Red Notice

Red Notice

A True Story of High Finance, Murder, and One Man's Fight for Justice

Book - 2015
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"A real-life political thriller about an American financier in the Wild East of Russia, the murder of his principled young tax attorney, and his dangerous mission to expose the Kremlin's corruption"--Amazon.com.
Publisher: New York : Simon & Schuster, 2015
Edition: First Simon & Schuster hardcover edition
ISBN: 9781476755717
147675571X
9781476755748
1476755744
Characteristics: 396 pages, 8 unnumbered pages of plates : illustrations ; 24 cm

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Estha
Sep 02, 2018

Wow. An important and eye-opening read in the era of Trump's "Putin is a nice guy" rhetoric. The author recounts in compelling and readable terms investing in the Russian stock market, corruption of Russian officials and the oligarchs, the dire consequences of fighting back, and the creation of the the Magnitsky legislation. Appearances in the narrative by Senator John McCain and Canada's Chrystia Freeland made it all the more real. A real page-turner. The only difficulty was keeping track of dates.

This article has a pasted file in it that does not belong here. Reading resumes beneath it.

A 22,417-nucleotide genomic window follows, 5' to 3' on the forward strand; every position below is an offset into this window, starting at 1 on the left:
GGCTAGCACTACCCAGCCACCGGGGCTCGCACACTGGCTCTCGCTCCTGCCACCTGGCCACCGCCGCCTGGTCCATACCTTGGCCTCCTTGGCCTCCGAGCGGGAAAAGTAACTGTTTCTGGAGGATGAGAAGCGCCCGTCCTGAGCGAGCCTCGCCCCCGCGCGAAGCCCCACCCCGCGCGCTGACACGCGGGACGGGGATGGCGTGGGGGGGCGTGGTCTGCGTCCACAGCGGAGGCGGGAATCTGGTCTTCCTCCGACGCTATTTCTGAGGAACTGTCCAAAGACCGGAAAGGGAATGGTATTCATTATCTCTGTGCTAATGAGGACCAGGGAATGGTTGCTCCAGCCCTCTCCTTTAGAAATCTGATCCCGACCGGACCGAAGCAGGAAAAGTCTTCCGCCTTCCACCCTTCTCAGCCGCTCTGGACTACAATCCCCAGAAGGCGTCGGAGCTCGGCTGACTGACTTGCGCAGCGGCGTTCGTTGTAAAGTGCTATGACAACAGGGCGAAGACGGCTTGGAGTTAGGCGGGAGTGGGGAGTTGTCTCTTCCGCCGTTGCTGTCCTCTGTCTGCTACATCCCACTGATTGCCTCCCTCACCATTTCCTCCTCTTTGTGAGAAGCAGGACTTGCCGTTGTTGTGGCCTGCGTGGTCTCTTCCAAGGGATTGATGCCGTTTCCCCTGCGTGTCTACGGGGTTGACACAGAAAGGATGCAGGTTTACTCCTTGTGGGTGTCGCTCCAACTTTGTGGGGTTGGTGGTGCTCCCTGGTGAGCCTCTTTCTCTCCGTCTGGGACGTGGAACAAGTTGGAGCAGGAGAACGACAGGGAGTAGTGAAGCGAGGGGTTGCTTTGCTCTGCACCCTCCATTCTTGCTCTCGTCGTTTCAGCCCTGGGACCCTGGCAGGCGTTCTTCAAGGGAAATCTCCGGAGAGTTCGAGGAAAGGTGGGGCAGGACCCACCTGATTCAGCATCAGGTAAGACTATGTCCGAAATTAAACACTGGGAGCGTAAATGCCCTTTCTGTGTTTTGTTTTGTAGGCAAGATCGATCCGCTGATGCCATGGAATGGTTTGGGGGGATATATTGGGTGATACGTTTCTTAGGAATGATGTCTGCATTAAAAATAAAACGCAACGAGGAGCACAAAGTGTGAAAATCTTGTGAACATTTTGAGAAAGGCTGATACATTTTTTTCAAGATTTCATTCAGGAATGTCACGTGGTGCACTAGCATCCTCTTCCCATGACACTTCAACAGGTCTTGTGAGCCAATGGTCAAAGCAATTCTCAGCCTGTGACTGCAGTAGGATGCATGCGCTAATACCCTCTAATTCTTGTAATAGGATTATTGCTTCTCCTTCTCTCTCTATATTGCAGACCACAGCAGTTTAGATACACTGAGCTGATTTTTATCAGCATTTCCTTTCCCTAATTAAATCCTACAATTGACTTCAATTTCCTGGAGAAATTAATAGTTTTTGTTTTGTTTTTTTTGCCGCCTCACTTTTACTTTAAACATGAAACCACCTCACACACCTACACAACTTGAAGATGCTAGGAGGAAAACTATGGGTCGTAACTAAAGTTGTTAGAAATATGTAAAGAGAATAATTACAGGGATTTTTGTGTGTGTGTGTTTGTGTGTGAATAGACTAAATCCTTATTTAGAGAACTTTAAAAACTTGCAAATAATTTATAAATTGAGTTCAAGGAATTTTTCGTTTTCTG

n
natcin7
Jun 20, 2018

May 28 2015
If you are a fan of spy thriller fiction, you must read this book. This is a true story of high finance, corporate shenanigans, government corruption, greed and even murder. Author Bill Browder writes with passion about his journey from investment broker to becoming a human rights advocate fighting against the Russian leader Vladimir Putin. His fight for justice takes him around the globe to Washington, DC, London and Moscow where he faces a life and death challenge.This is a page-turner! NC

t
tirjan
May 15, 2018

Ever wonder what life’s like in Putin’s Russia. Red Notice is a good place to start. It’s the backstory of what became the Magnitsky Act but it’s much more than a story of a Western travel ban against Putin’s thugs. It reveals how arguably the world’s richest man is probably also the most ruthless. And revengeful.